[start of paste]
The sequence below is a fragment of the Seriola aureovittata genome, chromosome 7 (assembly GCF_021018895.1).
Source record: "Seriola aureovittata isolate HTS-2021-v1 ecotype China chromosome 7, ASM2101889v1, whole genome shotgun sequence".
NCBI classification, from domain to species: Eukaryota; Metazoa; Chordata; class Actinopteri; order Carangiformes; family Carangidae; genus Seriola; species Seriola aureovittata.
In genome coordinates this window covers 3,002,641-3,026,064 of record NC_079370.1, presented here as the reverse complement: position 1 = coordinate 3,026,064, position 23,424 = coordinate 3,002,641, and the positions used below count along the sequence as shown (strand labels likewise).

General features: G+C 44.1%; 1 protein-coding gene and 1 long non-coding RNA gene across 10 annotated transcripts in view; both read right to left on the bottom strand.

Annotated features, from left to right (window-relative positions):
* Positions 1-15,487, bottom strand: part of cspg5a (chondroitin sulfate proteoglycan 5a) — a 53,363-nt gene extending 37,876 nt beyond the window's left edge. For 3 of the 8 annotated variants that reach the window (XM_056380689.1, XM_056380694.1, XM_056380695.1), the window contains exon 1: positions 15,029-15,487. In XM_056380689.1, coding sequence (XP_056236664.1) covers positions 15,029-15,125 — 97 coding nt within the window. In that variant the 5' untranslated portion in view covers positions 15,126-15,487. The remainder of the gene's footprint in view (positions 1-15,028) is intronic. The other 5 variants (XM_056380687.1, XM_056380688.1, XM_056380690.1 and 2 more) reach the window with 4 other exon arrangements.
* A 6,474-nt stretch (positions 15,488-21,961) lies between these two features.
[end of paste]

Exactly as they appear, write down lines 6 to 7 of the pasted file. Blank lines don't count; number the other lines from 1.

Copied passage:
Annotated features, from left to right (window-relative positions):
* Positions 1-15,487, bottom strand: part of cspg5a (chondroitin sulfate proteoglycan 5a) — a 53,363-nt gene extending 37,876 nt beyond the window's left edge. For 3 of the 8 annotated variants that reach the window (XM_056380689.1, XM_056380694.1, XM_056380695.1), the window contains exon 1: positions 15,029-15,487. In XM_056380689.1, coding sequence (XP_056236664.1) covers positions 15,029-15,125 — 97 coding nt within the window. In that variant the 5' untranslated portion in view covers positions 15,126-15,487. The remainder of the gene's footprint in view (positions 1-15,028) is intronic. The other 5 variants (XM_056380687.1, XM_056380688.1, XM_056380690.1 and 2 more) reach the window with 4 other exon arrangements.